“58. In the absence of the enactment of Article 42A making any significant difference to the legal position of the applicants (which I consider below), there is nothing new in the claim that deportation could interfere with the education of the second named applicant. This point was well within the scope of submissions or potential submissions in 2009, despite the tender years of the second named applicant at that stage and the fact she had not commenced primary education. Such commencement was perfectly foreseeable and, as an issue related to the prospective rights of the applicants, a legitimate subject both for submissions by them and for consideration and decision by the Minister as of the time of making the original deportation order. This is not a new point, and it is therefore inappropriate for the court to either quash the decision to affirm the deportation order, still less restrain the deportation, on the basis of a point which could have been litigated in 2009. To allow a deportation order to be challenged or upset by reference to such historic points would nullify the time limits enacted by the Oireachtas in s. 5 of the 2000 Act. An applicant cannot, by challenging a later decision, seek in substance to nullify an earlier decision contrary to the system of time limits set out in s. 5 of the 2000 Act: this would be “to permit the first decision to be attacked obliquely, after the time limited for a direct challenge had expired” (E.M.S. at p. 542). Likewise, in B.M.J.L. v. Minister for Justice and Equality  IEHC 74 (Unreported, High Court, 14th February, 2012), Cross J. took the view (at para. 3.18) that it was not open to an applicant to attack a deportation order on grounds that “‘collaterally’ impugn the validity of the RAT decision” (the reference in that case to this being done “by way of an appeal” appears to refer not to an appeal stricto sensu but to an application to the Minister by way of representations for leave to remain).”
The Court then considered the question of whether the decision was invalid by reason of a failure properly to consider the constitutional right of the child to free primary education in accordance with Article 42A and the Meadows decision, and concluded that it was not. The Judge stated (at para 62) that Article 42A was not an answer to this problem. The best interests requirements in Article 42A.4 does not apply to immigration decisions: Dos Santos v. Minister for Justice and Equality  IECA 210,  2 I.L.R.M. 483 (30th July, 2015) per Finlay Geoghegan J. at para. 18. The Judge further held that the right to an education, including in the case of a child of primary school age, to free primary education, is one of the natural and imprescriptible rights of the child, whether citizen or not, and therefore to be enjoyed by every child pursuant to Articles 40.3, 41, 42 and 42A of the Constitution without discrimination as to nationality or even legal status while in the country, or as to other grounds such as marital status of the child’s parents (para 65). Reference was made to N.H.V. v. Minister for Justice and Equality  IECA 86 (Unreported, Court of Appeal, 14th March, 2016) (under appeal – N.H.V. v. Minister for Justice and Equality  IESCDET 51) which clearly establishes that all constitutional rights are not to be viewed as in general and automatically to be applied to non-citizens, but rather that “certain non-citizens may be entitled to certain constitutionally protected fundamental or personal rights” (per Finlay Geoghegan J. at para. 19).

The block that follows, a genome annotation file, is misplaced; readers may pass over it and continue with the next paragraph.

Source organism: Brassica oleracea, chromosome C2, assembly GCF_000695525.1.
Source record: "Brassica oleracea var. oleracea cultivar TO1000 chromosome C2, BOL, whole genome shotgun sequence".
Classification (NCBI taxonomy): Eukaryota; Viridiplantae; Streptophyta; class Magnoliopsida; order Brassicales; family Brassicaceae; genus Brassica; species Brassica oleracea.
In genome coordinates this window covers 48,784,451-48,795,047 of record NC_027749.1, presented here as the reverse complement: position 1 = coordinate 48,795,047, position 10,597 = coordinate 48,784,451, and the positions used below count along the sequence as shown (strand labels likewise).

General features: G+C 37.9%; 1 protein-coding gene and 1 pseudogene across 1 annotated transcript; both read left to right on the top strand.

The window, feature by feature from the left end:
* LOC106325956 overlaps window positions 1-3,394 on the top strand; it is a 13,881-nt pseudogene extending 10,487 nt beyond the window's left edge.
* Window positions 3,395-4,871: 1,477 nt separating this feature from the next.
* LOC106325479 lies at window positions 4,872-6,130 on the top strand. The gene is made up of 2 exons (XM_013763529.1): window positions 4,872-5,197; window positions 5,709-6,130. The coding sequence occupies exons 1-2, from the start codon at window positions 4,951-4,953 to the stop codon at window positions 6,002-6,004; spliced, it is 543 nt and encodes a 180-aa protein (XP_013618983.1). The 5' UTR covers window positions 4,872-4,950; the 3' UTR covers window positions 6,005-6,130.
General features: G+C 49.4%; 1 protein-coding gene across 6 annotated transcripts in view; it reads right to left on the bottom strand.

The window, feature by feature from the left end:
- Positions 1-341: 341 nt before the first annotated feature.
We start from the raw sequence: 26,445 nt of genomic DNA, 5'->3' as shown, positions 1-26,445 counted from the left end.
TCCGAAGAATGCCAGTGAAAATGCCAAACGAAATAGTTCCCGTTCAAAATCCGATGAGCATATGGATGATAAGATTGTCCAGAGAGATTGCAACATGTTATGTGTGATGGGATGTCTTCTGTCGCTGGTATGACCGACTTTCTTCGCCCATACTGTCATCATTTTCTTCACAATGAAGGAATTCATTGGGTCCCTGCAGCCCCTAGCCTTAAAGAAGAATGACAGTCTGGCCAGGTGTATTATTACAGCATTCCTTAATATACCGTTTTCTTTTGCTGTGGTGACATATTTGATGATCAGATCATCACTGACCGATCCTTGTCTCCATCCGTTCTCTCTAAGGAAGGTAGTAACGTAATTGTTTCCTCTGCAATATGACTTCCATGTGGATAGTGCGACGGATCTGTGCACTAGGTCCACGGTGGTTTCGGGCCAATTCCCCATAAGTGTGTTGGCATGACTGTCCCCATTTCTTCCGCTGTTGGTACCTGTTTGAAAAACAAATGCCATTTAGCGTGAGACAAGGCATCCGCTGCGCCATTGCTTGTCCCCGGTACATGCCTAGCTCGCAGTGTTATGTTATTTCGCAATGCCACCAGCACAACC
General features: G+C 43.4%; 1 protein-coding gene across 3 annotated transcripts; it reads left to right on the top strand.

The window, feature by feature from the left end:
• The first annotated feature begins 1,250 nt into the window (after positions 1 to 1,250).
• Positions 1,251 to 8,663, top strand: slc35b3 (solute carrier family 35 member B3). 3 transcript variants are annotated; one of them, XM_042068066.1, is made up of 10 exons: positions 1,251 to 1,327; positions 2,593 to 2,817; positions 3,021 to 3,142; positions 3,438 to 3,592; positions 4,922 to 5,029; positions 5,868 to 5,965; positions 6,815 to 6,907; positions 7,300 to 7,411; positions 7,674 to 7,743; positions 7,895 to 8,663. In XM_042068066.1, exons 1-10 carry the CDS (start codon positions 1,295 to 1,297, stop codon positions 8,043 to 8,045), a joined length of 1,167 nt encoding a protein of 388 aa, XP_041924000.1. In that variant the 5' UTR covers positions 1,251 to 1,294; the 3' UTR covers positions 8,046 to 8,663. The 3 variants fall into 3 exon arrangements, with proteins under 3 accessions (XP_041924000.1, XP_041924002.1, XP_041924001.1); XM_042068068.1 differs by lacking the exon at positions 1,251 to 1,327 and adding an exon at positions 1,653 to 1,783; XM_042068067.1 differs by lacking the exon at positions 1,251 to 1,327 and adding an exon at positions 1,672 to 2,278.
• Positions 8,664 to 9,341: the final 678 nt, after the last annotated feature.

“73. However the entitlement to a right to education while for the time being present in the State does not thereby create an entitlement not to be removed from the State if unlawfully here, even if such removal is to a country with an inferior educational or social system. As the Minister correctly noted in the decision under review, “aliens subject to expulsion cannot claim any entitlement to remain in the territory of a contracting state in order to continue to benefit from medical, social and other forms of assistance provided by the expelling state” (N. v. Secretary of State for the Home Department  UKHL 31 per Lord Nicholls of Birkenhead at para. 15, summarising ECHR caselaw in the context of art. 3 of that instrument, a proposition which is relevant by analogy).